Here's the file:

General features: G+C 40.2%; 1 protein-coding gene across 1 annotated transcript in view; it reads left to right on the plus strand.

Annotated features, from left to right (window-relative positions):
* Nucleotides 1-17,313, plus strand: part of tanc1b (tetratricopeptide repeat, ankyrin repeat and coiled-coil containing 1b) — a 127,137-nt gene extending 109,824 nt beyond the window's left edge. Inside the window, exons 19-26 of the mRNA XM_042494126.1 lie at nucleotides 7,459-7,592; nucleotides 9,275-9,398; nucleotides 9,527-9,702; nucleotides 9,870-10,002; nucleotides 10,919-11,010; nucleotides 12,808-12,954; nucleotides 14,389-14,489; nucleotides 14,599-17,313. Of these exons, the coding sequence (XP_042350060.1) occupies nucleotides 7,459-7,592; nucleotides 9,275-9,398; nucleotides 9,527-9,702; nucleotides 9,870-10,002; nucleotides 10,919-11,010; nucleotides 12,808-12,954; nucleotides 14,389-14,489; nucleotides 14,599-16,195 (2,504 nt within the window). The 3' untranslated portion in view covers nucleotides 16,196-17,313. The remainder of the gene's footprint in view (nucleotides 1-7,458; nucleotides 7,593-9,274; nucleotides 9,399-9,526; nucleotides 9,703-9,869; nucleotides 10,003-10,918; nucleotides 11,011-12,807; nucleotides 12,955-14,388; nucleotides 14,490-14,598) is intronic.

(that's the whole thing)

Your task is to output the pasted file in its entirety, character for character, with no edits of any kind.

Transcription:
General features: G+C 40.2%; 1 protein-coding gene across 1 annotated transcript in view; it reads left to right on the plus strand.

Annotated features, from left to right (window-relative positions):
* Nucleotides 1-17,313, plus strand: part of tanc1b (tetratricopeptide repeat, ankyrin repeat and coiled-coil containing 1b) — a 127,137-nt gene extending 109,824 nt beyond the window's left edge. Inside the window, exons 19-26 of the mRNA XM_042494126.1 lie at nucleotides 7,459-7,592; nucleotides 9,275-9,398; nucleotides 9,527-9,702; nucleotides 9,870-10,002; nucleotides 10,919-11,010; nucleotides 12,808-12,954; nucleotides 14,389-14,489; nucleotides 14,599-17,313. Of these exons, the coding sequence (XP_042350060.1) occupies nucleotides 7,459-7,592; nucleotides 9,275-9,398; nucleotides 9,527-9,702; nucleotides 9,870-10,002; nucleotides 10,919-11,010; nucleotides 12,808-12,954; nucleotides 14,389-14,489; nucleotides 14,599-16,195 (2,504 nt within the window). The 3' untranslated portion in view covers nucleotides 16,196-17,313. The remainder of the gene's footprint in view (nucleotides 1-7,458; nucleotides 7,593-9,274; nucleotides 9,399-9,526; nucleotides 9,703-9,869; nucleotides 10,003-10,918; nucleotides 11,011-12,807; nucleotides 12,955-14,388; nucleotides 14,490-14,598) is intronic.